Oregon & Washington Fire Map: Track Fires & Evacuations Near Me [July 26]

Oregon and Washington Fire Map

Inciweb Oregon and Washington Fire Map

Fires continue to be an issue across the United States this summer, including in Oregon and Washington. Here are the details about the latest fire and red flag warning information for the states as of Friday, July 26, 2019. Some officials have issued evacuation notices and new fires have started, including the Milepost 97 fire. Read on for the latest details about the wildfires’ locations, containment, evacuations, and more for July 26. Remember to also check your local news sources, as fire details can change quickly and with little warning.


Interactive Fire Maps for Oregon & Washington

A great way to keep track of fire activity is by looking at interactive maps. You can see an interactive map of the Oregon and Washington fires here, provided by Oregon.gov, or view details from NIFC.gov here. The same interactive fire map for the two states is also embedded below:

Here’s another real-time fire map via Public RAPTOR for the Oregon area:

You can see Inciweb reported fires in the interactive map below or here. You may need to zoom into the map below to see the fires using the + button within the map, depending on your browser. You may also need to go to the Legend’s Layers Tab and unclick public alerts, traffic condition, and California wildfires, only clicking Inciweb Wildfire Information to see the Oregon and Washington fires.


Red Flag Warnings for Oregon & Washington

Here are current red flag warnings in Washington, provided by MappingSupport.com. You may need to zoom out or zoom in to get more details on the ones issued near your area.


Open this map full screen.

You can also see weather warnings and Inciweb fire notices in Washington and Oregon in Google’s Crisis map at this link or in the map below. Depending on your browser, you may need to click the + sign to zoom into your region.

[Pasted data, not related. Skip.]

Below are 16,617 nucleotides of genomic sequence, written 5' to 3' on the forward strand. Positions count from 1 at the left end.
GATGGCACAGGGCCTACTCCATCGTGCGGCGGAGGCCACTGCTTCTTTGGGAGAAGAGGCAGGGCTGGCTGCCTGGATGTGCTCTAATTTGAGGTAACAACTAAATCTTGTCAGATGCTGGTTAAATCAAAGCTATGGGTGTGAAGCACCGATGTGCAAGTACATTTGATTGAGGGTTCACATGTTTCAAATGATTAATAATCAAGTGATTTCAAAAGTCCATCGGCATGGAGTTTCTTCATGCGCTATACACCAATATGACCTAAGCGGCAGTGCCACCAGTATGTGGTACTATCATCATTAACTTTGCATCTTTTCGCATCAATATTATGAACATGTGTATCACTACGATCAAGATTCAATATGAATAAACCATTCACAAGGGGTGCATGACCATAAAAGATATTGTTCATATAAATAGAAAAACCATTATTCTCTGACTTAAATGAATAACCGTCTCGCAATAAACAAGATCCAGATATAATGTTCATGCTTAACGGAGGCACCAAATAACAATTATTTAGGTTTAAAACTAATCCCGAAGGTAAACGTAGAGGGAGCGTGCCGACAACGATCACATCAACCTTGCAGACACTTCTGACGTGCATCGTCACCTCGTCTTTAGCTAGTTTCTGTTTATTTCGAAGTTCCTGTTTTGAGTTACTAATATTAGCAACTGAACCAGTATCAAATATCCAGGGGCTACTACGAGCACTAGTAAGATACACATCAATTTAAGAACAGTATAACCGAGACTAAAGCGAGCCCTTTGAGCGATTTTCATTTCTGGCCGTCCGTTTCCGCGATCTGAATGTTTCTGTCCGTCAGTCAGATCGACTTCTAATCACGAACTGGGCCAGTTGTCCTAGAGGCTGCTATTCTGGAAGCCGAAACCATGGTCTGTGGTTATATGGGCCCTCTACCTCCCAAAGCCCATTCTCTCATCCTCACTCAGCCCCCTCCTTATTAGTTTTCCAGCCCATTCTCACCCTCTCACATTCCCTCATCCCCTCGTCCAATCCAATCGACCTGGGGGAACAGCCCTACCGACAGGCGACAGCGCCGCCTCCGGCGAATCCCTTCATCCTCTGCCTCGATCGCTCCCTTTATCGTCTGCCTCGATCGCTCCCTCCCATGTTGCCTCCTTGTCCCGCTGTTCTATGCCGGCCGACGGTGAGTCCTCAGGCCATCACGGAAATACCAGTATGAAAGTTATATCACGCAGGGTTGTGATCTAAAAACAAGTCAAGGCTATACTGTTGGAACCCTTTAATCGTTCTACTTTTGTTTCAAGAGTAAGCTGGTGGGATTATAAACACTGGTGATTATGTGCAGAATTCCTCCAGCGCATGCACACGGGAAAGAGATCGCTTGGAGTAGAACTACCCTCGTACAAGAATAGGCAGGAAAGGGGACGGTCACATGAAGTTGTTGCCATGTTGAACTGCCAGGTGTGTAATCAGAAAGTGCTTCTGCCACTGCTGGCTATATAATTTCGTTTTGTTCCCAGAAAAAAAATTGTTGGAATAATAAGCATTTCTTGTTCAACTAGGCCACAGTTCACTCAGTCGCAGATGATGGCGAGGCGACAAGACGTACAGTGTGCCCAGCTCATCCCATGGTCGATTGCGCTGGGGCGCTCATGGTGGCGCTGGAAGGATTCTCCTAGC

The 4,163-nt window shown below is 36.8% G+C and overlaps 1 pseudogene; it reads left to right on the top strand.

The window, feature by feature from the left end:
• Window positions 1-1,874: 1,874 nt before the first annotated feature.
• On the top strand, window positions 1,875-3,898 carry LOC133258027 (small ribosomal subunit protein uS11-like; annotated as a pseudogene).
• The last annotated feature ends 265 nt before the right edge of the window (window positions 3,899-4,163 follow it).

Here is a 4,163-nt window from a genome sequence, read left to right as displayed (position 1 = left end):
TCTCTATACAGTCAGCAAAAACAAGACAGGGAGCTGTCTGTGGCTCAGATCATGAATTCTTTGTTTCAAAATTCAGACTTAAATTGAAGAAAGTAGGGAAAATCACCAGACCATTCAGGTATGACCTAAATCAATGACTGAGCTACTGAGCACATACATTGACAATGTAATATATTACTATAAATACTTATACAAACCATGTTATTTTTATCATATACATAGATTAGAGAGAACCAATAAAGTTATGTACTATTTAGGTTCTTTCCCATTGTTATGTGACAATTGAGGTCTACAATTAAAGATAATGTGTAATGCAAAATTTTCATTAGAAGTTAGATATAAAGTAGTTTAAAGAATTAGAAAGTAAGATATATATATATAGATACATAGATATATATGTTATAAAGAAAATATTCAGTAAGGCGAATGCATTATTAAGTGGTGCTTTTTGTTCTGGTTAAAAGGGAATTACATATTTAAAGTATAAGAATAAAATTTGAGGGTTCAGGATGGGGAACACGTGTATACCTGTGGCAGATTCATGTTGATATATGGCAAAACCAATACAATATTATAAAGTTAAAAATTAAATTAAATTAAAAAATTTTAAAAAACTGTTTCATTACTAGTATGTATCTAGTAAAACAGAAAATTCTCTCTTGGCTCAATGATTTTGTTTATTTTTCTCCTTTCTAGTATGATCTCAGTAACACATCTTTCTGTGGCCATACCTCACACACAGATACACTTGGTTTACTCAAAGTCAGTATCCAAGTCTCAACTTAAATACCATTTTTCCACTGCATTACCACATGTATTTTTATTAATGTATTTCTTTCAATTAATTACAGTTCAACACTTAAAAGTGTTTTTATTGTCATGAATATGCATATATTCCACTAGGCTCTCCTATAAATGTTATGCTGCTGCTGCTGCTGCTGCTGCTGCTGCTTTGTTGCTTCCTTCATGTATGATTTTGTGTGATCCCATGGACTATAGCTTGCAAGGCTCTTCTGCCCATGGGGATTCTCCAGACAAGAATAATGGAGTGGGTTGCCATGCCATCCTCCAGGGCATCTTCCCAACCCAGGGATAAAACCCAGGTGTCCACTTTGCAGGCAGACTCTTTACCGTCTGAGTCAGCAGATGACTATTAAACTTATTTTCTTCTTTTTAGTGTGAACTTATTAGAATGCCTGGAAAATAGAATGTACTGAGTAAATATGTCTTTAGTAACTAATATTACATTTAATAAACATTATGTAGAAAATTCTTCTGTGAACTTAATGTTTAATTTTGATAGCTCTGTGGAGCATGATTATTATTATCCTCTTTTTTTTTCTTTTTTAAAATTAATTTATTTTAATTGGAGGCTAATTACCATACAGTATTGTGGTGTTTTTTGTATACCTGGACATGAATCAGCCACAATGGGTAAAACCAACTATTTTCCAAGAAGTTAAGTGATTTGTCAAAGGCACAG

Here are details on the individual fires for July 26, 2019. Oregon fires are listed first, followed by Washington fires. 


Oregon Fires

2019 Umatilla NF Prescribed Fire *

These are fires purposefully set by officials in order to mitigate wildfire damage in the future.

Berry Creek Fires *

Douglas Forest Protective Association

These fires started on Thursday night near Ben Irving Reservoir in the Tenmile/Olalle region about 15 miles west of Winston, Oregon, the Douglas Forest Protective Association reported.

Berry Creek Fire #1 burned to about 1/2 acre in size and Berry Creek Fire #2 burned to about an acre and a half in size, DFPA noted. The cause might be vehicle related, and both fires were stopped late at night.

Blue Ridge Fire *

This fire grew to 667 acres but is now 100 percent contained. It is still listed as active on Inciweb’s map.

Drummond Basin Fire *

NIFCDrummond Basin Fire

This fire is 37 miles south-southwest of Jordan Valley, Oregon and is listed on NIFC’s map but not on Inciweb. It was caused by lightning on July 24, Argus Observer reported.

The fire is now 1,209 acres in size and it is 100 percent contained, according to NIFC on July 26.

Milepost 97 Fire (MP 97) *

Douglas Forest Protective AssociationMilepost 97 fire